The film is a commentary on contemporary society and our inability to see the other below appearances. It tackles themes like privacy, deceit and lack of transparency in our communications and relationships and how little we often know the people in our very close circles. It comments on how our phone devices have become the black boxes of our lives. These gadgets are often used in ways not meant for public viewing and they can give someone the keys to our lives: social media accounts, health apps, our daily schedule, e-mails, address book, streaming platforms, very personal or angry text messages..
C. Dan Siegel discusses smart phones and other devices from an interpersonal neurobiology perspective
He writes that ‘the media is filled with concerning comments about the need for curbing how much time is spent interacting with smart phones, tablets, and computers. I’m sure I’m not the only one who’s seen a young parent text for blocks with their infant in their arms or been in an elevator full of people who, instead of engaging in the informal conversations that connect us to each other in community, are each on their gadgets, typing furiously away. One thing that emerges from the scientific framework of interpersonal neurobiology that I work in as a psychiatrist and educator is that our self, our mind, is not only a product of our body and its nervous system, including the brain, but it is also a relational process. What this means is that we are not only shaped by what our brain does, but we are created by our relationships. Relationships can be defined by how we share information with one another.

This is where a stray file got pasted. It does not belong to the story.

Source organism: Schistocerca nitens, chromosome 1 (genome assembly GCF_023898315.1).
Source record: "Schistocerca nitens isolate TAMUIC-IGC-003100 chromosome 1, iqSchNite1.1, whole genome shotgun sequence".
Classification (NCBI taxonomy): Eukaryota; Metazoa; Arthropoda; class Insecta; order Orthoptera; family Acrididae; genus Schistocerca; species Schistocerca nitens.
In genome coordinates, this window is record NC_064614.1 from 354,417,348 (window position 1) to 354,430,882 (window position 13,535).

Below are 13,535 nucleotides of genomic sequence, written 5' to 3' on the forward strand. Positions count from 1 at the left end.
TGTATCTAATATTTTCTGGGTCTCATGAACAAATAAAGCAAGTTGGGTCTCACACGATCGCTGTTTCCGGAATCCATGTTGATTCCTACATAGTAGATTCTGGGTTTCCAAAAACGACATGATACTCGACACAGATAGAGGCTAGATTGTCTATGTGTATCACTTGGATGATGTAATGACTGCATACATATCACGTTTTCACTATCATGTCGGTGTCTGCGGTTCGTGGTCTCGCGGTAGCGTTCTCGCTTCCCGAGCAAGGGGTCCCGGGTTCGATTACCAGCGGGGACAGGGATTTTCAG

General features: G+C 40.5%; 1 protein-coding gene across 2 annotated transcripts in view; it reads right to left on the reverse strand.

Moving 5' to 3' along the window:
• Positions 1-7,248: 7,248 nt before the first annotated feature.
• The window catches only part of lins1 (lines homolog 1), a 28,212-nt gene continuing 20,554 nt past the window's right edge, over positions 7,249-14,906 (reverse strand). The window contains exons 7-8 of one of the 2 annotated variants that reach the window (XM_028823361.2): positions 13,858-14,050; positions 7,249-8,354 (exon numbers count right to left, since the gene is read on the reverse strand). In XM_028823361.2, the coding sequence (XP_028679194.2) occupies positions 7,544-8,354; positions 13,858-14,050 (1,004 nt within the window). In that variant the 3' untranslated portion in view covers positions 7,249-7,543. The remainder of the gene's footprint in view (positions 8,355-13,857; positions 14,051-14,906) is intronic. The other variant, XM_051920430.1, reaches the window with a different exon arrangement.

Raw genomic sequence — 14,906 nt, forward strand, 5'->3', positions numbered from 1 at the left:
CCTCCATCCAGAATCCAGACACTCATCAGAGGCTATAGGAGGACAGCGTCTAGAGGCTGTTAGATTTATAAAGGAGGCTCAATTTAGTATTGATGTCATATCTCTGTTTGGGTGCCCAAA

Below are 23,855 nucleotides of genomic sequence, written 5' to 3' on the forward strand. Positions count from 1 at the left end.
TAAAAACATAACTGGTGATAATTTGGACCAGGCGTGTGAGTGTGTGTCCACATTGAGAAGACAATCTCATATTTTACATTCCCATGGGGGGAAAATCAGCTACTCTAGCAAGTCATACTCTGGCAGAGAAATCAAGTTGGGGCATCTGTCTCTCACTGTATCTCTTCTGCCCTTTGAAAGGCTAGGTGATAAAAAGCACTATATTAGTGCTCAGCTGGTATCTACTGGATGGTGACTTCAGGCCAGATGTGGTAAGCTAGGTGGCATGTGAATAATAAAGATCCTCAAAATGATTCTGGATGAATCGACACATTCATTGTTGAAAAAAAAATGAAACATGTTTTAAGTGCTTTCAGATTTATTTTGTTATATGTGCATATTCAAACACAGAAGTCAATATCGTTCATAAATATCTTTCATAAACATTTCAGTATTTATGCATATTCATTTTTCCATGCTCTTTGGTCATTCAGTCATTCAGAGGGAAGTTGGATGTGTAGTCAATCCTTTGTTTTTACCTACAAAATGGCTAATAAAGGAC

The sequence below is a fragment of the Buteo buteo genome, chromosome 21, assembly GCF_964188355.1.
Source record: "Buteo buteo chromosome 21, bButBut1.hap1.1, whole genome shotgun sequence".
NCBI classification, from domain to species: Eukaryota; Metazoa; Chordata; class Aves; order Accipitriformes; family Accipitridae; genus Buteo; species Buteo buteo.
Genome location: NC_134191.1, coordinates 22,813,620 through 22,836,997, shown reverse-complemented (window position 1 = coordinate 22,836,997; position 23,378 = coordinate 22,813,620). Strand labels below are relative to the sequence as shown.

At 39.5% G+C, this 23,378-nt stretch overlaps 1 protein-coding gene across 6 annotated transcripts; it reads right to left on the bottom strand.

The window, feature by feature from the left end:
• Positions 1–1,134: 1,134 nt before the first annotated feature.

One of the experiences that may arise from texting, for example, is a sense of connection with others, a sense of being seen, and even a sense of defining who we are. We are certainly shaped by our relationships—even through our social media accounts—giving us a sense of not being alone in the world. And even more to the point, these communications reveal how our sense of identity can be created by our connections……………. I have found both with friends and with patients, that the inner mental life becomes lost amidst a bombardment of external information. The Internet can contribute to this surface attention as it often distracts us from going deeper with each other in real time, focusing instead on one-way visual and auditory inputs that have a sense of being never-ending. If we’re not careful, these kinds of surface streams of stimuli can give us a sense of never being done, never being complete, never having accomplished something that is finished……